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Major contribution from recurrent alterations and MSH6 mutations in the Danish Lynch syndrome population.

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  1. Risk of multiple colorectal cancer development depends on age and subgroup in individuals with hereditary predisposition

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  2. Unsolicited information letters to increase awareness of Lynch syndrome and familial colorectal cancer: reactions and attitudes

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  4. BRCA1/BRCA2 founder mutations and cancer risks: impact in the western Danish population

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  5. No evidence of increased breast cancer risk for proven noncarriers from BRCA1 and BRCA2 families

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  1. Rational targeting of population groups and residential areas for colorectal cancer screening

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  2. Publishing your trial protocols with Acta Oncologica; your contribution to scientific transparency

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  3. Function, information, and contributions: An evaluation of national multidisciplinary team meetings for rare cancers

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  • Mef Nilbert
  • Friedrik Wikman
  • Thomas Hansen
  • Henrik Krarup
  • Torben Orntoft
  • Finn Nielsen
  • Lone Sunde
  • Anne-Marie Gerdes
  • Dorthe Cruger
  • Susanne Timshel
  • Marie-Louise Bisgaard
  • Inge Bernstein
  • Henrik Okkels
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An increasing number of mismatch-repair (MMR) gene mutations have been identified in hereditary nonpolyposis colorectal cancer (HNPCC) or Lynch syndrome. This study presents the population-based Danish MMR gene mutation profile, which contains 138 different MMR gene alterations. Among these, 88 mutations in 164 families are considered pathogenic and an additional 50 variants from 76 families are considered to represent variants of unknown pathogenicity. The different MMR genes contribute to 40% (MSH2), 29% (MLH1), and 22% (MSH6) of the mutations and the Danish population thus shows a considerably higher frequency of MSH6 mutations than previously described. Although 69/88 (78%) pathogenic mutations were present in a single family, previously recognized recurrent/founder mutations were causative in 75/137 (55%) MLH1/MSH2 mutant families. In addition, the Danish MLH1 founder mutation c.1667+2_1667_+8TAAATCAdelinsATTT was identified in 14/58 (24%) MLH1 mutant families. The Danish Lynch syndrome population thus demonstrates that MSH6 mutations and recurrent/founder mutations have a larger contribution than previously recognized, which implies that the MSH6 gene should be included in routine diagnostics and suggests that directed analysis of recurrent/founder mutations may be feasible e.g. in families were diagnostic material is restricted to archival tissue.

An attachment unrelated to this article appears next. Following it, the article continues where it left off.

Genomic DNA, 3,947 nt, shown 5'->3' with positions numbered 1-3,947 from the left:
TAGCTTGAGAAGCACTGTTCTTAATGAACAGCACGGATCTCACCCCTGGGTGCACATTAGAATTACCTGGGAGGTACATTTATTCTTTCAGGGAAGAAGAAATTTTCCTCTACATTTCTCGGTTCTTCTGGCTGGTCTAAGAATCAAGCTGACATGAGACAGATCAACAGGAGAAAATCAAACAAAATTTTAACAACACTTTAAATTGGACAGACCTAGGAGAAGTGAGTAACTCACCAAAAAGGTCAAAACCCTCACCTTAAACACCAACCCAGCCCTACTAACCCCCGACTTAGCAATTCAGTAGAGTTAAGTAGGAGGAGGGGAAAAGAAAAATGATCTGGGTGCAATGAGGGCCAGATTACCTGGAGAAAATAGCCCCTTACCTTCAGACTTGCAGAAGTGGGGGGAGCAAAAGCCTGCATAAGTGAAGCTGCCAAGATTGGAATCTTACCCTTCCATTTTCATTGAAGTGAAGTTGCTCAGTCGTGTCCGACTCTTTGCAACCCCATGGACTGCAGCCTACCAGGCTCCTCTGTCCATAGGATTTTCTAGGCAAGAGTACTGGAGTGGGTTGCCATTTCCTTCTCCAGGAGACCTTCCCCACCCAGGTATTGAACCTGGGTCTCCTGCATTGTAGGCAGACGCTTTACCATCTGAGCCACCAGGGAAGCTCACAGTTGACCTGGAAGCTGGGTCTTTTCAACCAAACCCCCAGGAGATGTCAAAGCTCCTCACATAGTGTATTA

Original languageEnglish
JournalFamilial Cancer
Volume8
Issue number1
Pages (from-to)75-83
Number of pages8
ISSN1389-9600
DOIs
Publication statusPublished - 2009

ID: 32551268